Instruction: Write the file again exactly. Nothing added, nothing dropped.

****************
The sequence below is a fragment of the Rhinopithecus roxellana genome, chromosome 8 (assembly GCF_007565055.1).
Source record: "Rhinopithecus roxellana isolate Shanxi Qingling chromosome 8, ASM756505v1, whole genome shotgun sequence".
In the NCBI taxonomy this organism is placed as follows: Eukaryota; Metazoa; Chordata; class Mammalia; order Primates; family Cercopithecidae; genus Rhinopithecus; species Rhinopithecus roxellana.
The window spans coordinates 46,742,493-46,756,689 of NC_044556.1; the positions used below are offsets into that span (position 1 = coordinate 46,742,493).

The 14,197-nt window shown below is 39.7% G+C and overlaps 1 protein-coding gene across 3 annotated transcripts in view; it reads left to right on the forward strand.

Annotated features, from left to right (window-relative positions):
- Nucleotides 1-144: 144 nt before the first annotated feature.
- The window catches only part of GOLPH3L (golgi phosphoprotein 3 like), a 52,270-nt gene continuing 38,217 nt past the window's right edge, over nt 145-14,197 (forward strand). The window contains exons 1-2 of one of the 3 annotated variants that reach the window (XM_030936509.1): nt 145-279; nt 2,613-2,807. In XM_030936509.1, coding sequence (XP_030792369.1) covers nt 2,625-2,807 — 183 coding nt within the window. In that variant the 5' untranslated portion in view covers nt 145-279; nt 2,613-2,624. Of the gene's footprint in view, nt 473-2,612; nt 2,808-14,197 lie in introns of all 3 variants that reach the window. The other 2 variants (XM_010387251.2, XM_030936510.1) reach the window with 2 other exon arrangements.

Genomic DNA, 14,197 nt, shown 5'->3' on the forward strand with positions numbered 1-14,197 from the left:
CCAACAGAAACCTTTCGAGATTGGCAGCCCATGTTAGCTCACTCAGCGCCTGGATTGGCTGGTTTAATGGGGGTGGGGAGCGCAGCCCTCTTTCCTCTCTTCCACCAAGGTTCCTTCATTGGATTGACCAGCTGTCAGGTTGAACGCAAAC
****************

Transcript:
The sequence below is a fragment of the Rhinopithecus roxellana genome, chromosome 8 (assembly GCF_007565055.1).
Source record: "Rhinopithecus roxellana isolate Shanxi Qingling chromosome 8, ASM756505v1, whole genome shotgun sequence".
In the NCBI taxonomy this organism is placed as follows: Eukaryota; Metazoa; Chordata; class Mammalia; order Primates; family Cercopithecidae; genus Rhinopithecus; species Rhinopithecus roxellana.
The window spans coordinates 46,742,493-46,756,689 of NC_044556.1; the positions used below are offsets into that span (position 1 = coordinate 46,742,493).

The 14,197-nt window shown below is 39.7% G+C and overlaps 1 protein-coding gene across 3 annotated transcripts in view; it reads left to right on the forward strand.

Annotated features, from left to right (window-relative positions):
- Nucleotides 1-144: 144 nt before the first annotated feature.
- The window catches only part of GOLPH3L (golgi phosphoprotein 3 like), a 52,270-nt gene continuing 38,217 nt past the window's right edge, over nt 145-14,197 (forward strand). The window contains exons 1-2 of one of the 3 annotated variants that reach the window (XM_030936509.1): nt 145-279; nt 2,613-2,807. In XM_030936509.1, coding sequence (XP_030792369.1) covers nt 2,625-2,807 — 183 coding nt within the window. In that variant the 5' untranslated portion in view covers nt 145-279; nt 2,613-2,624. Of the gene's footprint in view, nt 473-2,612; nt 2,808-14,197 lie in introns of all 3 variants that reach the window. The other 2 variants (XM_010387251.2, XM_030936510.1) reach the window with 2 other exon arrangements.

Genomic DNA, 14,197 nt, shown 5'->3' on the forward strand with positions numbered 1-14,197 from the left:
CCAACAGAAACCTTTCGAGATTGGCAGCCCATGTTAGCTCACTCAGCGCCTGGATTGGCTGGTTTAATGGGGGTGGGGAGCGCAGCCCTCTTTCCTCTCTTCCACCAAGGTTCCTTCATTGGATTGACCAGCTGTCAGGTTGAACGCAAAC